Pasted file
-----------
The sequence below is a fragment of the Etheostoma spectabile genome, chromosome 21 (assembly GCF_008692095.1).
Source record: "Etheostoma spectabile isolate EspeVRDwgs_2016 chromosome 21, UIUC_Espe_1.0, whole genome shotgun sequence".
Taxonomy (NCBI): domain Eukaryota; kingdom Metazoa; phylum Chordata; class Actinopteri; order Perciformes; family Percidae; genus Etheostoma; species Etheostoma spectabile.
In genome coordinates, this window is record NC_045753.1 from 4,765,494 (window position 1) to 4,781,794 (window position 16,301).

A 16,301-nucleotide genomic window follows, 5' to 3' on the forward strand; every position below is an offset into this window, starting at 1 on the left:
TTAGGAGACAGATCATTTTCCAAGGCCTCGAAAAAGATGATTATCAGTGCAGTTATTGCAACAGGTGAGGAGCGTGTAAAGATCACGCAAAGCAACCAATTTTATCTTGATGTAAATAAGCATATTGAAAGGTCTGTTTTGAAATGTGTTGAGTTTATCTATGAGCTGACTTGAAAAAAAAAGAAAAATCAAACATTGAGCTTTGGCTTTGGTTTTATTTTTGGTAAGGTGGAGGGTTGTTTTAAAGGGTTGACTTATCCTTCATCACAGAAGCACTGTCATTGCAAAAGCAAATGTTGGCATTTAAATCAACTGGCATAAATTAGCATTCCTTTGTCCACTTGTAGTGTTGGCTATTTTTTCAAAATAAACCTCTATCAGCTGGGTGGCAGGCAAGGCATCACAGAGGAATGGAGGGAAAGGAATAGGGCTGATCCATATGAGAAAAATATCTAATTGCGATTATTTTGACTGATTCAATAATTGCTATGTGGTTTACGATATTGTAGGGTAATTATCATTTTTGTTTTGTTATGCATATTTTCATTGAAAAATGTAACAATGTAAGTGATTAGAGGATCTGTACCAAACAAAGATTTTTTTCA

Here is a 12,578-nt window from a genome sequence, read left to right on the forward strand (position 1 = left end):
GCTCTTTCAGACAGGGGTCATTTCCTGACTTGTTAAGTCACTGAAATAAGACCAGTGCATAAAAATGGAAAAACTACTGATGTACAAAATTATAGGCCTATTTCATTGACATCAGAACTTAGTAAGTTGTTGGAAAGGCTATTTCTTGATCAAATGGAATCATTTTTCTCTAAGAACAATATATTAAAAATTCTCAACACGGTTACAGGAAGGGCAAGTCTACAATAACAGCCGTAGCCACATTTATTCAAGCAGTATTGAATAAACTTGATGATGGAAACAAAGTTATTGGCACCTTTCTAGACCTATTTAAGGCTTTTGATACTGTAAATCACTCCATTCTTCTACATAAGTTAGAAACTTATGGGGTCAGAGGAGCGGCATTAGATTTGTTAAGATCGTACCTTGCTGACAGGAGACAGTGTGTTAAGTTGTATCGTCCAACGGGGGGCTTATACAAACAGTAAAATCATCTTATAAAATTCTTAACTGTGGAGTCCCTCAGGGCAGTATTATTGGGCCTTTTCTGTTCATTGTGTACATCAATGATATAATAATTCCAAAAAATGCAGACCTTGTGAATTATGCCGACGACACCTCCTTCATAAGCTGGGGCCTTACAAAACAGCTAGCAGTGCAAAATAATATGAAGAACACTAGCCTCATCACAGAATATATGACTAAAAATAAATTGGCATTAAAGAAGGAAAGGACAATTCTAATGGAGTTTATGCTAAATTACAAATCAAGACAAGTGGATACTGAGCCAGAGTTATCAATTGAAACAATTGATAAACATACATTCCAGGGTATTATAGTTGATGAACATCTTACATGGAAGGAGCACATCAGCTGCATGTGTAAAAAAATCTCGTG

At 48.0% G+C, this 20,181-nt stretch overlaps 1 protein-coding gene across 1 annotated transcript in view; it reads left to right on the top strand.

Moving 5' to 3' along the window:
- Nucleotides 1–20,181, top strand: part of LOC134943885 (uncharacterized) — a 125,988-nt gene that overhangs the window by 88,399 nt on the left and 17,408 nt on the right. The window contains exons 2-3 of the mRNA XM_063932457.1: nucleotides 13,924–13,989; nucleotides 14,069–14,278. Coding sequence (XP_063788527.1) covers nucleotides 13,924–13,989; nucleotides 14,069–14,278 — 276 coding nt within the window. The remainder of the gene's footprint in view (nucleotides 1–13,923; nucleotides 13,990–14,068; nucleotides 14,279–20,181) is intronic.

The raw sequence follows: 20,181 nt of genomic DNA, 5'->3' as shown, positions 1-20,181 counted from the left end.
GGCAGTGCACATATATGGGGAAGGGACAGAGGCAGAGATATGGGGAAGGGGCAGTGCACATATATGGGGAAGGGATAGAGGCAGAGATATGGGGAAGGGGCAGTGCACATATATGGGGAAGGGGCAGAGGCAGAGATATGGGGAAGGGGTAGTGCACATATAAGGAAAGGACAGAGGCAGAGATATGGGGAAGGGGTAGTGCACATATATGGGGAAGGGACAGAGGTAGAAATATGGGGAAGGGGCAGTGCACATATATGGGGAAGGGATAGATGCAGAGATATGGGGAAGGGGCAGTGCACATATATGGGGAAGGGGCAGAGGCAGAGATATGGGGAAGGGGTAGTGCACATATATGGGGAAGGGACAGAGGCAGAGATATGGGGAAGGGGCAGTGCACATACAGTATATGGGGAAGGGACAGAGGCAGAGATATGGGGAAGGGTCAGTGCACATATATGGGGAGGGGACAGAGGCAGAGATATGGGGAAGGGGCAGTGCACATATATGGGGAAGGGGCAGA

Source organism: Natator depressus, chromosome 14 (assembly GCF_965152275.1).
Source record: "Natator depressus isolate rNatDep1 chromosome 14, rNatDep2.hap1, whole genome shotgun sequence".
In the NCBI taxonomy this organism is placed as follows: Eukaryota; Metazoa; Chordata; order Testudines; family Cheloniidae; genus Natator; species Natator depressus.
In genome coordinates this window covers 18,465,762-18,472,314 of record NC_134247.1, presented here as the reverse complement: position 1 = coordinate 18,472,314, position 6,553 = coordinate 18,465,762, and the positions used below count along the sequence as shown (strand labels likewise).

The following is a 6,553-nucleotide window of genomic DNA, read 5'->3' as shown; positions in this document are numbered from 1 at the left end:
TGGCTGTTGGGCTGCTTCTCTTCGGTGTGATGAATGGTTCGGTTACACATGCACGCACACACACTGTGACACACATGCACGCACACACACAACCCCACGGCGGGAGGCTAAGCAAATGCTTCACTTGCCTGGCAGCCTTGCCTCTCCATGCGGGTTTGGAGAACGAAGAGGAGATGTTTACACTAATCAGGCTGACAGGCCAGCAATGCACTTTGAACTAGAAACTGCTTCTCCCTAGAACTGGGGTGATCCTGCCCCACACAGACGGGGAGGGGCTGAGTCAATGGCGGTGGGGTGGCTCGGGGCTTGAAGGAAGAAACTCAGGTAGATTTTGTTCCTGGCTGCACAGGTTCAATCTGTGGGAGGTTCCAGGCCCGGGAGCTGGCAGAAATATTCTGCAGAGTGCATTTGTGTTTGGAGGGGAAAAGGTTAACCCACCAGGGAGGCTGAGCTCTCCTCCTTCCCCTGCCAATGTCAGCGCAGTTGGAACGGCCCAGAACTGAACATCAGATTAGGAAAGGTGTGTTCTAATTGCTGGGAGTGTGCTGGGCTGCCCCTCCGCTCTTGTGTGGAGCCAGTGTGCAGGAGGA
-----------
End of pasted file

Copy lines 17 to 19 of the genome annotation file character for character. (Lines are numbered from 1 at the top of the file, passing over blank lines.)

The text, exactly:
In genome coordinates this window covers 18,465,762-18,472,314 of record NC_134247.1, presented here as the reverse complement: position 1 = coordinate 18,472,314, position 6,553 = coordinate 18,465,762, and the positions used below count along the sequence as shown (strand labels likewise).

The following is a 6,553-nucleotide window of genomic DNA, read 5'->3' as shown; positions in this document are numbered from 1 at the left end:
TGGCTGTTGGGCTGCTTCTCTTCGGTGTGATGAATGGTTCGGTTACACATGCACGCACACACACTGTGACACACATGCACGCACACACACAACCCCACGGCGGGAGGCTAAGCAAATGCTTCACTTGCCTGGCAGCCTTGCCTCTCCATGCGGGTTTGGAGAACGAAGAGGAGATGTTTACACTAATCAGGCTGACAGGCCAGCAATGCACTTTGAACTAGAAACTGCTTCTCCCTAGAACTGGGGTGATCCTGCCCCACACAGACGGGGAGGGGCTGAGTCAATGGCGGTGGGGTGGCTCGGGGCTTGAAGGAAGAAACTCAGGTAGATTTTGTTCCTGGCTGCACAGGTTCAATCTGTGGGAGGTTCCAGGCCCGGGAGCTGGCAGAAATATTCTGCAGAGTGCATTTGTGTTTGGAGGGGAAAAGGTTAACCCACCAGGGAGGCTGAGCTCTCCTCCTTCCCCTGCCAATGTCAGCGCAGTTGGAACGGCCCAGAACTGAACATCAGATTAGGAAAGGTGTGTTCTAATTGCTGGGAGTGTGCTGGGCTGCCCCTCCGCTCTTGTGTGGAGCCAGTGTGCAGGAGGA